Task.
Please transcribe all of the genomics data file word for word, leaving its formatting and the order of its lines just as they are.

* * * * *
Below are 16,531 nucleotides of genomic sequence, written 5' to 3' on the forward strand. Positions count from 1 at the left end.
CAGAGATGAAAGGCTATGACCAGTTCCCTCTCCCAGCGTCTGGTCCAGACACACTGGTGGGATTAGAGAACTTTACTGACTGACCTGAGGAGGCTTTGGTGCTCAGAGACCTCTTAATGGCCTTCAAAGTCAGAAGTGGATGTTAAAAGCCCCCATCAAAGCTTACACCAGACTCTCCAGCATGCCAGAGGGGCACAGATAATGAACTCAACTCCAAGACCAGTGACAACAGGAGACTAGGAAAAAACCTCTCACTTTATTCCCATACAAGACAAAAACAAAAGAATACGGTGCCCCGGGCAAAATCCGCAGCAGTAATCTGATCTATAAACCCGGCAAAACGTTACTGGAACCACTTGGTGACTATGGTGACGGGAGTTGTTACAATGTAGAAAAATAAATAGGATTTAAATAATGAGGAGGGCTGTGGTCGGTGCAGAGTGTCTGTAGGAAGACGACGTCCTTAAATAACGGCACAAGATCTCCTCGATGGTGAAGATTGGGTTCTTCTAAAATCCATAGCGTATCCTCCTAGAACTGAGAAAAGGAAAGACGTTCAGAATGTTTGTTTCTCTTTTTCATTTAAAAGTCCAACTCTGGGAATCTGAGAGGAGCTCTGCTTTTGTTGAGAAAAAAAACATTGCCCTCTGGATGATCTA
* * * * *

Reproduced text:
Below are 16,531 nucleotides of genomic sequence, written 5' to 3' on the forward strand. Positions count from 1 at the left end.
CAGAGATGAAAGGCTATGACCAGTTCCCTCTCCCAGCGTCTGGTCCAGACACACTGGTGGGATTAGAGAACTTTACTGACTGACCTGAGGAGGCTTTGGTGCTCAGAGACCTCTTAATGGCCTTCAAAGTCAGAAGTGGATGTTAAAAGCCCCCATCAAAGCTTACACCAGACTCTCCAGCATGCCAGAGGGGCACAGATAATGAACTCAACTCCAAGACCAGTGACAACAGGAGACTAGGAAAAAACCTCTCACTTTATTCCCATACAAGACAAAAACAAAAGAATACGGTGCCCCGGGCAAAATCCGCAGCAGTAATCTGATCTATAAACCCGGCAAAACGTTACTGGAACCACTTGGTGACTATGGTGACGGGAGTTGTTACAATGTAGAAAAATAAATAGGATTTAAATAATGAGGAGGGCTGTGGTCGGTGCAGAGTGTCTGTAGGAAGACGACGTCCTTAAATAACGGCACAAGATCTCCTCGATGGTGAAGATTGGGTTCTTCTAAAATCCATAGCGTATCCTCCTAGAACTGAGAAAAGGAAAGACGTTCAGAATGTTTGTTTCTCTTTTTCATTTAAAAGTCCAACTCTGGGAATCTGAGAGGAGCTCTGCTTTTGTTGAGAAAAAAAACATTGCCCTCTGGATGATCTA